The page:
Jessica Leigh Hester is a former senior associate editor at CityLab, covering environment and culture. Her work also appears in the New Yorker, The Atlantic, New York Times, Modern Farmer, Village Voice, Slate, BBC, NPR, and other outlets.
It’s no longer just a subway horror.
Manspreading—the act of occupying a gratuitous amount of precious subway real estate by sprawling one’s legs—is an etiquette faux pas. But the term has gotten the seal of the approval from the Oxford English Dictionary.
The Guardian reported that the slang would be confined to the OED’s digital edition for the time being. The selection process works like this:
New words, senses, and phrases are added to oxforddictionaries.com once editors have gathered enough independent evidence to be confident they have widespread currency in English, but they do not gain entry into the Oxford English Dictionary unless continued historical use can be shown.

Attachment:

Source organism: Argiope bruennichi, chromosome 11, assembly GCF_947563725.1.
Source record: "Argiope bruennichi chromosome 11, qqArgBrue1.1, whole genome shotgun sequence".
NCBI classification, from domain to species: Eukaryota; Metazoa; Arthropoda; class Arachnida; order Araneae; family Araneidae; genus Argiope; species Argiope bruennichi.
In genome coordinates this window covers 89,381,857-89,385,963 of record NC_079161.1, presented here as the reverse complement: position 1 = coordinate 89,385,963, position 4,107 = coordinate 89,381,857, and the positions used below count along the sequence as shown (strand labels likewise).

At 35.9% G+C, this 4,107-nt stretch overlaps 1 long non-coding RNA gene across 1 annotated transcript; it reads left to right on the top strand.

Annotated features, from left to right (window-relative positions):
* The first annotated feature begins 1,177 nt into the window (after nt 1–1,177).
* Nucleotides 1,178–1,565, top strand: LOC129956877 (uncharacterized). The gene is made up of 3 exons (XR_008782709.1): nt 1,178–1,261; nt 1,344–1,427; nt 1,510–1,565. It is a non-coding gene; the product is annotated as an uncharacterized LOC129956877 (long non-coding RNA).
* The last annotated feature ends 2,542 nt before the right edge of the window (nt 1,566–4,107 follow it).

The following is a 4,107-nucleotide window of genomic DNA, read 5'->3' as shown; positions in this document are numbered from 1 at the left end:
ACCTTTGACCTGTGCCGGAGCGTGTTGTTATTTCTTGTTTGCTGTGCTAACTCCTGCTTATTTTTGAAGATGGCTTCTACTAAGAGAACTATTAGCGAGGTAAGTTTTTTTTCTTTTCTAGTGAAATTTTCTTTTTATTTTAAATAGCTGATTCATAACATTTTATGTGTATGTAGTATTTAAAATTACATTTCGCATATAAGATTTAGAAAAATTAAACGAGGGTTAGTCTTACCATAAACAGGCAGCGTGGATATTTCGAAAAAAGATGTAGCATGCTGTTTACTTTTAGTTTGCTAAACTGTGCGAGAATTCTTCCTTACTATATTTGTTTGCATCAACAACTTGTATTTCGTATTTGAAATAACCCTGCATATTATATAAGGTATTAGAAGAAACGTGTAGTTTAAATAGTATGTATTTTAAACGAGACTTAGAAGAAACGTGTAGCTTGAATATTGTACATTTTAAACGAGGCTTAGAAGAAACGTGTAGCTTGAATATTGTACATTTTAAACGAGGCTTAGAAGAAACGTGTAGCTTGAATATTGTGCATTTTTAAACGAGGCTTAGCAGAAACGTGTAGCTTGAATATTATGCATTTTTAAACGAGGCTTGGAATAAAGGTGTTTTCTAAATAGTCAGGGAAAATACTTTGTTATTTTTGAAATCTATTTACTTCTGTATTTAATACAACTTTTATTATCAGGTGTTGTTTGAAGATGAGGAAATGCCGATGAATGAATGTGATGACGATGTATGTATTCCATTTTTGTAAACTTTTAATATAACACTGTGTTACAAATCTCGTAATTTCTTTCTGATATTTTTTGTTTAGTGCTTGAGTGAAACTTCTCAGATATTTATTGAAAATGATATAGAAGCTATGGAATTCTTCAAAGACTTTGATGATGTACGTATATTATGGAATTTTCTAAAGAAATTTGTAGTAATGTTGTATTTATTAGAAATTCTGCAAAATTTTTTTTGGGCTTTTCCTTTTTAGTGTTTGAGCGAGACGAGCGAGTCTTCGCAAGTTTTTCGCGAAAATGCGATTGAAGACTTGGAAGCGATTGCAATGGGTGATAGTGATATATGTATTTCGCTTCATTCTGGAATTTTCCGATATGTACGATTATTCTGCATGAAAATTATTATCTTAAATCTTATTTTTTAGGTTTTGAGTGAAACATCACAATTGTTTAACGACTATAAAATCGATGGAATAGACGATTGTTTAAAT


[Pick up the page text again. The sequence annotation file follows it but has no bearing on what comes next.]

Plenty of other dubious words—including “hangry,” “NBD,” and everyone’s favorite time, “wine o’clock”—also made the cut. R.L. Stein, fabricator of childhood nightmares, was surprised by some of the choices:
Does this signal the death knell of the English language? Fiona McPherson, senior editor of the OED, doesn’t think so. She told BBC News:
“There's always been new slang words. I just think we are more aware of them because of the ways in which we consume and live our lives now.”
She explained that the slang words embodied a “creative” use of the written word. Just wait until the poop emoji gets its own entry.